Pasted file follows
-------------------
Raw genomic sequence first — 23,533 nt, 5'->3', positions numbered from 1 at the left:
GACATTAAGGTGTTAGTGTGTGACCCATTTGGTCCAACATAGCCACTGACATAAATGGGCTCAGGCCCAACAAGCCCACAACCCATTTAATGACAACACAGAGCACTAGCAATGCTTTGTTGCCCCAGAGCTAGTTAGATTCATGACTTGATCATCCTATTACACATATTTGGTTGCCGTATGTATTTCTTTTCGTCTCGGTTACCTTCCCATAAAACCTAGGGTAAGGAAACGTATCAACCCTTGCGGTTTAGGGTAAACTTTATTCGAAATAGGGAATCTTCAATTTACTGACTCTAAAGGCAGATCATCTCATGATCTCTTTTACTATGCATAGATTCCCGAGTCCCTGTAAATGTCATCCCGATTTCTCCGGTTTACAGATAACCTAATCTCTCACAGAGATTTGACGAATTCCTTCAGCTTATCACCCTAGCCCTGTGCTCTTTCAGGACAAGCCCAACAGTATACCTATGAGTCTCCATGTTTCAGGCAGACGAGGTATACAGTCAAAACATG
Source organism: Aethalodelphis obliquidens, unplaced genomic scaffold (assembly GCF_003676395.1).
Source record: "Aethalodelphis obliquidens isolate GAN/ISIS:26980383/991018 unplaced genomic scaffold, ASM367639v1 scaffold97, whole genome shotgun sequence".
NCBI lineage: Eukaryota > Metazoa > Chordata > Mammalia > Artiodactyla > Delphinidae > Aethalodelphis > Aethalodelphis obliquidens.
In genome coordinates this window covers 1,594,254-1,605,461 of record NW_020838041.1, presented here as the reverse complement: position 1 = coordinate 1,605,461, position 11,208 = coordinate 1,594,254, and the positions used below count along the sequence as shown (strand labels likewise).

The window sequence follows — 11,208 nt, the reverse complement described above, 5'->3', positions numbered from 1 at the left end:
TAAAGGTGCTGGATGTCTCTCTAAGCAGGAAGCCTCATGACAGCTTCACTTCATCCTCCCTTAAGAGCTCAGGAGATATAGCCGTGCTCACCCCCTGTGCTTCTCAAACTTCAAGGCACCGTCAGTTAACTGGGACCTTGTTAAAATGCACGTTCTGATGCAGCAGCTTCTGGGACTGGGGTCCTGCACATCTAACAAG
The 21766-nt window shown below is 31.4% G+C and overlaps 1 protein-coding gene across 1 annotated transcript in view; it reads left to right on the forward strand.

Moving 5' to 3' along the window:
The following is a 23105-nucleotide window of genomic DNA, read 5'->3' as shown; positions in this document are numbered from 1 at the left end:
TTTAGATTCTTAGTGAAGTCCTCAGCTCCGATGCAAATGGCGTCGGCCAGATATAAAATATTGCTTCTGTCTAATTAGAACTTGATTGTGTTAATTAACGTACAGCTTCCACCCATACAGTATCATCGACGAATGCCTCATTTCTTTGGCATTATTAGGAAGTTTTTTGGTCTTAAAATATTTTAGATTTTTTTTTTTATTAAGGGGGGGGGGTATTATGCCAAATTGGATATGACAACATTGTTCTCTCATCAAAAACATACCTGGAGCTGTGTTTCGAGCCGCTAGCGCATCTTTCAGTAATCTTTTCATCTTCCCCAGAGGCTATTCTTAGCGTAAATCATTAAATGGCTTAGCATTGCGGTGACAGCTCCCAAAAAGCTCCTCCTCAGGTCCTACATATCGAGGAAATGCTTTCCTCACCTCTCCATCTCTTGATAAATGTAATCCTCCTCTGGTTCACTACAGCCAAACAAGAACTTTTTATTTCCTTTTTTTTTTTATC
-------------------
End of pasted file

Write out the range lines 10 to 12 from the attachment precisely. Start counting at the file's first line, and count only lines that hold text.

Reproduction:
Moving 5' to 3' along the window:
The following is a 23105-nucleotide window of genomic DNA, read 5'->3' as shown; positions in this document are numbered from 1 at the left end:
TTTAGATTCTTAGTGAAGTCCTCAGCTCCGATGCAAATGGCGTCGGCCAGATATAAAATATTGCTTCTGTCTAATTAGAACTTGATTGTGTTAATTAACGTACAGCTTCCACCCATACAGTATCATCGACGAATGCCTCATTTCTTTGGCATTATTAGGAAGTTTTTTGGTCTTAAAATATTTTAGATTTTTTTTTTTATTAAGGGGGGGGGGTATTATGCCAAATTGGATATGACAACATTGTTCTCTCATCAAAAACATACCTGGAGCTGTGTTTCGAGCCGCTAGCGCATCTTTCAGTAATCTTTTCATCTTCCCCAGAGGCTATTCTTAGCGTAAATCATTAAATGGCTTAGCATTGCGGTGACAGCTCCCAAAAAGCTCCTCCTCAGGTCCTACATATCGAGGAAATGCTTTCCTCACCTCTCCATCTCTTGATAAATGTAATCCTCCTCTGGTTCACTACAGCCAAACAAGAACTTTTTATTTCCTTTTTTTTTTTATC